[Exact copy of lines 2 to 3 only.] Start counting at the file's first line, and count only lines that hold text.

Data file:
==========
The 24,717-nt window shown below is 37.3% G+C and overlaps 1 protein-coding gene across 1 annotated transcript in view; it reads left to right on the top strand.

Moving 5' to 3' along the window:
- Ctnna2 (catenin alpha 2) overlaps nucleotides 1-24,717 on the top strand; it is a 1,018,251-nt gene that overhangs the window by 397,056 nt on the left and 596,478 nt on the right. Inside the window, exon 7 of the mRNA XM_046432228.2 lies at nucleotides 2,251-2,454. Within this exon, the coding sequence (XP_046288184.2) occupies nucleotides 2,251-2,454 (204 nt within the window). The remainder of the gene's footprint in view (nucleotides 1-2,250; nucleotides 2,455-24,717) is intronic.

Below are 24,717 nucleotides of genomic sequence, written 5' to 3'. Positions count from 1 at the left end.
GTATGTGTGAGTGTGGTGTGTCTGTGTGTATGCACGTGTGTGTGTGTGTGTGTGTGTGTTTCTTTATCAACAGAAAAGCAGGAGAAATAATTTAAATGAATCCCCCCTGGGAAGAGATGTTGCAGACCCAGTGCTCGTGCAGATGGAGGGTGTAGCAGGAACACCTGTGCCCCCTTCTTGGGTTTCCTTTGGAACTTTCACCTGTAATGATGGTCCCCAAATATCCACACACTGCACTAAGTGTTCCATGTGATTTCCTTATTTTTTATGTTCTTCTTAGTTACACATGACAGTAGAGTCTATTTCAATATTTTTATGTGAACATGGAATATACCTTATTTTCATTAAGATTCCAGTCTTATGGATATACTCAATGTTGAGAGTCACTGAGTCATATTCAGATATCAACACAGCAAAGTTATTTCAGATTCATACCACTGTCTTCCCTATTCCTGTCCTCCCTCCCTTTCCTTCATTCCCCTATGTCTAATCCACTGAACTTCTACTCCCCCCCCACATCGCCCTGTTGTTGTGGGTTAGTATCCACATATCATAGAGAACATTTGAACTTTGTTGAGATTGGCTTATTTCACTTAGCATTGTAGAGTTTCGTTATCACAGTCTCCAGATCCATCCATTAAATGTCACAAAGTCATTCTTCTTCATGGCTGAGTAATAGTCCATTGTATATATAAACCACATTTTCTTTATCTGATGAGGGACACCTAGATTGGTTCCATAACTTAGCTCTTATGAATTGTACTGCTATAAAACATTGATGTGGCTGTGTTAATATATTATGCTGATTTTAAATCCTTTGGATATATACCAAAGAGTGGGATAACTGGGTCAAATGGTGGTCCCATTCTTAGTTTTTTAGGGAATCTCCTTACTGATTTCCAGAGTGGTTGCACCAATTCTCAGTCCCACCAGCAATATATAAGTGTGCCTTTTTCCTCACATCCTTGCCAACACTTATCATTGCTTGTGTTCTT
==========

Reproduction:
Moving 5' to 3' along the window:
- Ctnna2 (catenin alpha 2) overlaps nucleotides 1-24,717 on the top strand; it is a 1,018,251-nt gene that overhangs the window by 397,056 nt on the left and 596,478 nt on the right. Inside the window, exon 7 of the mRNA XM_046432228.2 lies at nucleotides 2,251-2,454. Within this exon, the coding sequence (XP_046288184.2) occupies nucleotides 2,251-2,454 (204 nt within the window). The remainder of the gene's footprint in view (nucleotides 1-2,250; nucleotides 2,455-24,717) is intronic.